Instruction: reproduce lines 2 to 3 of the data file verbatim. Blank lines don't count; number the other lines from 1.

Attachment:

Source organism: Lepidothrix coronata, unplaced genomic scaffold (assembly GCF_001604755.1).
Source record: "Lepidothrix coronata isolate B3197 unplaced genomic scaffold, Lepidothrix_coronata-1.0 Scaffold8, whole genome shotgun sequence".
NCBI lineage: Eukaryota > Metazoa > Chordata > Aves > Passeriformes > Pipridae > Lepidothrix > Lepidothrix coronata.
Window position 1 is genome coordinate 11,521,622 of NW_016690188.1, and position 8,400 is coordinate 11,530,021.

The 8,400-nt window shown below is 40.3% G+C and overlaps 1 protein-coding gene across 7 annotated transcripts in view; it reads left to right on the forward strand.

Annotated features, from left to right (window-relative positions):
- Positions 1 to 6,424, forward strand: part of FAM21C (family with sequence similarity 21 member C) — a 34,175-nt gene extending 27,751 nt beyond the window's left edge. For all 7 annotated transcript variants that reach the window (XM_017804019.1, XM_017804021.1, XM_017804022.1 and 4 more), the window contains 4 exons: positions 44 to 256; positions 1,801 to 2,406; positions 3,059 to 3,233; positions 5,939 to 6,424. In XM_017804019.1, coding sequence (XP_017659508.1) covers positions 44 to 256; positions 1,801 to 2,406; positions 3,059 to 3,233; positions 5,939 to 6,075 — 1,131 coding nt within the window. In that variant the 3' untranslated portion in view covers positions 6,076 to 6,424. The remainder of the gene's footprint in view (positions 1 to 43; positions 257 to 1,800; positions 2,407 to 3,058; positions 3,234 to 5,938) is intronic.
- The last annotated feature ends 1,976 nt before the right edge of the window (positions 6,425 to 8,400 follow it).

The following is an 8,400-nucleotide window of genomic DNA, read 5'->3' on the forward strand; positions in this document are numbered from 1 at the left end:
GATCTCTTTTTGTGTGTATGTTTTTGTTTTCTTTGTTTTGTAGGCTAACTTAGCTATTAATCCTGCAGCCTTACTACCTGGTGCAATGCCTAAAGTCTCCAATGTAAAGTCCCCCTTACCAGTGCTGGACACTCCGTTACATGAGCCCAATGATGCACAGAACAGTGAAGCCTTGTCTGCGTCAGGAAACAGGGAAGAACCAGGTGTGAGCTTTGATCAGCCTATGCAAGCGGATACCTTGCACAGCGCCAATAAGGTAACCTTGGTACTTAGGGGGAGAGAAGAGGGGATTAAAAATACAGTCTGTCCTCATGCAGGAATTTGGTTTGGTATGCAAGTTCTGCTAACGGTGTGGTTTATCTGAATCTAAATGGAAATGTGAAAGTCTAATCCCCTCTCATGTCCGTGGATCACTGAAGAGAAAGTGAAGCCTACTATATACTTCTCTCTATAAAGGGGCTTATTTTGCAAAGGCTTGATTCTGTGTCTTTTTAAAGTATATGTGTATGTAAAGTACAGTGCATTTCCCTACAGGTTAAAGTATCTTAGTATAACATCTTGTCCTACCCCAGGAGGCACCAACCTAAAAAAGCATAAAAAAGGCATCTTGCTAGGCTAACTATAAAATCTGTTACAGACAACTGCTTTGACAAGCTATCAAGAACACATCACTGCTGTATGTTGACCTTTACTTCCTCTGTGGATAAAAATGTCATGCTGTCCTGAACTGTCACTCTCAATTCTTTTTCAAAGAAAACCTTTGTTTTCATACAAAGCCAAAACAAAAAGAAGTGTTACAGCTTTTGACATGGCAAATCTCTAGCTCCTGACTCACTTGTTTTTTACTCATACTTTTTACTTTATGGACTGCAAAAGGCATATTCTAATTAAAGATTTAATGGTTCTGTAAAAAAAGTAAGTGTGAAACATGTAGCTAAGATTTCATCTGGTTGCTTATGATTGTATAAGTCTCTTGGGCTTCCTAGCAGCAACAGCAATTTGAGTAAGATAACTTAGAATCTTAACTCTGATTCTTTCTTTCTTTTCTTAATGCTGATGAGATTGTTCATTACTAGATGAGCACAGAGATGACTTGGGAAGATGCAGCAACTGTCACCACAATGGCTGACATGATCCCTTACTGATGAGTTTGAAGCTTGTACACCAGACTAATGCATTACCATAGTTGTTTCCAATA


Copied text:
Source record: "Lepidothrix coronata isolate B3197 unplaced genomic scaffold, Lepidothrix_coronata-1.0 Scaffold8, whole genome shotgun sequence".
NCBI lineage: Eukaryota > Metazoa > Chordata > Aves > Passeriformes > Pipridae > Lepidothrix > Lepidothrix coronata.